Perhaps this is a little dense for the hour–so I shall end the post here, for now. I hope to expound upon some of those bullet points more soon, in future points. And if my tone seemed melancholy, I didn’t mean it–I am feeling more awestruck and full of wonder than anything else. This world, this life is beautiful; we only have one, whatever else we make up in our minds–and this span of time has only reinforced the idea, for me, that we must treasure every day, every love, every adventure, every second, as much as possible.

A Wedding and a Campaign: Andrea & Ben | #LikeAGirl

Good evening, dear readers! It seems the whole Midwest has been pelted with thunderstorms and worse today; I hope everyone is OK! As for me, that puts me in that gothic melodramatic writing mood (it’s all so sweepingly romantic), so I have come here to funnel those energies. My novel characters have been awfully greedy with my time lately, talking to me in every moment. (Writer friends–does this happen to you, too? :) ) I tell them my blog misses me, but they don’t listen…so I put the towel over their cage for the moment, if only briefly, for one of them will surely set it on fire sooner or later (*spoiler alert*). First, I’d like to say congratulations to my writer-friend Andrea, who got married this weekend. It was a beautiful wedding, and Jeremiah and I were so honored to be invited to share the special day. The reception was a blast! Andrea snuck several literary details into her wedding design, which I absolutely loved. I wouldn’t expect any less of this clever lady! ;)

Bridesmaid Meg reads a Shakespeare sonnet during Andrea and Ben’s ceremony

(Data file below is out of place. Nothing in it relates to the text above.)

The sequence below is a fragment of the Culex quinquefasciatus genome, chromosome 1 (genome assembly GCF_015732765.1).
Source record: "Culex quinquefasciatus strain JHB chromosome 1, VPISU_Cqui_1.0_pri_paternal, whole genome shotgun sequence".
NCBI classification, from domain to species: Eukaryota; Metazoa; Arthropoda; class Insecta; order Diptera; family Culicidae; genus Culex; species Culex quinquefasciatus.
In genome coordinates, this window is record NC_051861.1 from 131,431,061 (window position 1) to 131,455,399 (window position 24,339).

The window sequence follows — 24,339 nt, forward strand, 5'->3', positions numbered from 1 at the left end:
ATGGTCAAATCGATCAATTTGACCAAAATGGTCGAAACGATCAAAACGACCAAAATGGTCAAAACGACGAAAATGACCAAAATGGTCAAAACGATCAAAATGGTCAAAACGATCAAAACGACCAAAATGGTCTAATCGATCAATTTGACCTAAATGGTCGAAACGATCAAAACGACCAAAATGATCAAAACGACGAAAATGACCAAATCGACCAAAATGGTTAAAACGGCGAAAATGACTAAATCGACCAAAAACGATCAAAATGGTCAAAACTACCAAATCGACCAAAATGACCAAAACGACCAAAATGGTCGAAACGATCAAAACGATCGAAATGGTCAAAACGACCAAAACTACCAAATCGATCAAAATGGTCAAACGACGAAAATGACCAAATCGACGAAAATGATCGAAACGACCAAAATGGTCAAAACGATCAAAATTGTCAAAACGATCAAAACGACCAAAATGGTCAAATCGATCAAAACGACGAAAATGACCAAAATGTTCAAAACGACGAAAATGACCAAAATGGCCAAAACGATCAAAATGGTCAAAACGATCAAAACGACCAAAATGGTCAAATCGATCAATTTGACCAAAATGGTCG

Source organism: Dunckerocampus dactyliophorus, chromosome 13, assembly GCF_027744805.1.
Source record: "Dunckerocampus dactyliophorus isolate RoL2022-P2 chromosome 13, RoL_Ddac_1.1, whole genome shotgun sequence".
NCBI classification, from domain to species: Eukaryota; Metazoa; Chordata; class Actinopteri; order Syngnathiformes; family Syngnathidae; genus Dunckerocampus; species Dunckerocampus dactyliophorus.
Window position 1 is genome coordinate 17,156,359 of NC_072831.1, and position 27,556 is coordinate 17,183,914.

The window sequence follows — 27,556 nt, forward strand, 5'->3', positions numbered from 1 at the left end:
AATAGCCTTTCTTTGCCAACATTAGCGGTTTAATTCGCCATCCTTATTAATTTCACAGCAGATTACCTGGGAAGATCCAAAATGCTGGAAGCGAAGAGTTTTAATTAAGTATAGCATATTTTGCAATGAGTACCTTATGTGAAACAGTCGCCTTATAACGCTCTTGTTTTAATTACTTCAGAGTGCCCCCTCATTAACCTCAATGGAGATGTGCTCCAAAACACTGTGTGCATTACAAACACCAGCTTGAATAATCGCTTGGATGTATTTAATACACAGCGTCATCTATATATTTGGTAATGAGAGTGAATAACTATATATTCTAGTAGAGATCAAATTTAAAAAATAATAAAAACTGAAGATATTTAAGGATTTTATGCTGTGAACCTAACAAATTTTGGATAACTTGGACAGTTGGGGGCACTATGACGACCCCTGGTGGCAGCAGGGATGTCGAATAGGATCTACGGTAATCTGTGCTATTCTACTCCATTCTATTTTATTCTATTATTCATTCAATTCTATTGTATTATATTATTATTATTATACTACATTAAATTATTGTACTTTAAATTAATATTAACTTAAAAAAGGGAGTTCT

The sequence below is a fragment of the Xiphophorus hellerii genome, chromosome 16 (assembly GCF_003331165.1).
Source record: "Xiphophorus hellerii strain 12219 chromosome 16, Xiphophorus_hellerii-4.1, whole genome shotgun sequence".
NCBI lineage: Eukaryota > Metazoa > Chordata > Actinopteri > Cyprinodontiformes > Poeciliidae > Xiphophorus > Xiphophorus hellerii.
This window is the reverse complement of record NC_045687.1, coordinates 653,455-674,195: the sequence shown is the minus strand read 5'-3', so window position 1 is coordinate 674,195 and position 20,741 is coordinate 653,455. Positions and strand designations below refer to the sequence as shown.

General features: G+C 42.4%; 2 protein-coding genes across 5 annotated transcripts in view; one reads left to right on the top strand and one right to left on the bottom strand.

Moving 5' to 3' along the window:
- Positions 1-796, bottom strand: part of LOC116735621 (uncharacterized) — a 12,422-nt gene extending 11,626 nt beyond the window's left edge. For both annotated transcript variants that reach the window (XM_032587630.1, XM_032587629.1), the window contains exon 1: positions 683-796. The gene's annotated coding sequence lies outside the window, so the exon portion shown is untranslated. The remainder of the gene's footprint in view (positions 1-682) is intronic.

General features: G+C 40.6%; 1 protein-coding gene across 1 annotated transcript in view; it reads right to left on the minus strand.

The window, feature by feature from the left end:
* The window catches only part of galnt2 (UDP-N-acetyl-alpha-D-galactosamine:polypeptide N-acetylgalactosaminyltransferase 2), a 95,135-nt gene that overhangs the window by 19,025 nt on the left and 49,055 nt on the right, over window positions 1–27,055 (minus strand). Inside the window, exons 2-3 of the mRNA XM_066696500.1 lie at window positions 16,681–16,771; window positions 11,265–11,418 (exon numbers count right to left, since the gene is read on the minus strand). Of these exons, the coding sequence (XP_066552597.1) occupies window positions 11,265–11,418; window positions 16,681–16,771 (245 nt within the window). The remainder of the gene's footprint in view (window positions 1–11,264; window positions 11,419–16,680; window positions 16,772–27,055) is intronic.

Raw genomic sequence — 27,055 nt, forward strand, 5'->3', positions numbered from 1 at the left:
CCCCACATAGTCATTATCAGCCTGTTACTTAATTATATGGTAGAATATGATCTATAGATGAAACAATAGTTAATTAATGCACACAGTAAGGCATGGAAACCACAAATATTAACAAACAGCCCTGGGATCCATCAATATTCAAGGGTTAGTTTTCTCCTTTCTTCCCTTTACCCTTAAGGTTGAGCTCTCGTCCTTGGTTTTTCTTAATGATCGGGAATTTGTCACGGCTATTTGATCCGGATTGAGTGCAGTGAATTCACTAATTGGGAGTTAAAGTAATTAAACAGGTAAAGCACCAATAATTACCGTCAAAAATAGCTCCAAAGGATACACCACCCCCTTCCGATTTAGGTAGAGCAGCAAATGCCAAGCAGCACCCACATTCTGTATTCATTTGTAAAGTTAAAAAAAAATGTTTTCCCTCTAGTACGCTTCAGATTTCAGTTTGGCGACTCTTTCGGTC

Writing buddies :)

Jeremiah and I had so much fun! :) (A special thank-you to Jennifer for wrapping the gifts gorgeously, as well as buying that dress for me without me even there!)


Secondly, I’d like to share something that’s been going viral on Facebook, which I first saw from my sister. It’s for a campaign the company Always is trying to start: #LikeAGirl. It’s based on the concept–what does the phrase “Like a Girl” mean to you? This video, comparing what little kids think, versus adolescents, is so moving–and it says a lot about our society.

It reminds me of a conversation I had with a few friends several months ago (they shall remain anonymous…you’ll see why ;) ).

They were talking about a time when *someone* had, for some reason, an electric fly-swatter. She wanted to test it on our male friend, because obviously, right? (Haha, I couldn’t, but she can get away with these things. ;) ) Anyway, the best way to go about such a thing is with shock, so she snuck up behind him and zapped him. Since I was hearing this story for the first time, they courteously reenacted the subsequent scream for me. “He screamed like a girl!” exclaimed another female friend. “That’s an insult!” I retorted. They laughed, but, to his great credit, the male friend laughed hardest of all.

But all of us were playing off of the societal message that “like a girl” is a bad thing, somehow lesser than the average. [Scholarly note: Even the French diminutive “-ette” suffix, borrowed into English is a feminization.] To translate for people less strangely obsessed with language than I, it means that even on a language level, we make “lesser” mean “like a girl.” I love this usage note on dictionary.com (at the bottom), which says that the diminutive forms for females is going out of style and evolving into gender-neutral. Yay!

This also echoes my earlier post about strong female characters–that “strong” has to be said, because it’s not the socially believed standard. I hear “like a girl” all the time, from people I love and respect; I’ve said it many times, myself!

I am all for this #LikeAGirl campaign, and I hope you will be, too. From now on, when someone says I do something “like a girl,” I will say, “Thank you. I take that as a compliment.” (Or, if I just did said activity poorly, I will simply say that it is not my gender, but rather the negative aura of their company that has influenced my performance. Yessss.)

Until next time, my dear readers. I shall try to escape my characters’ demands soon, if only for brief updates or shares. ;)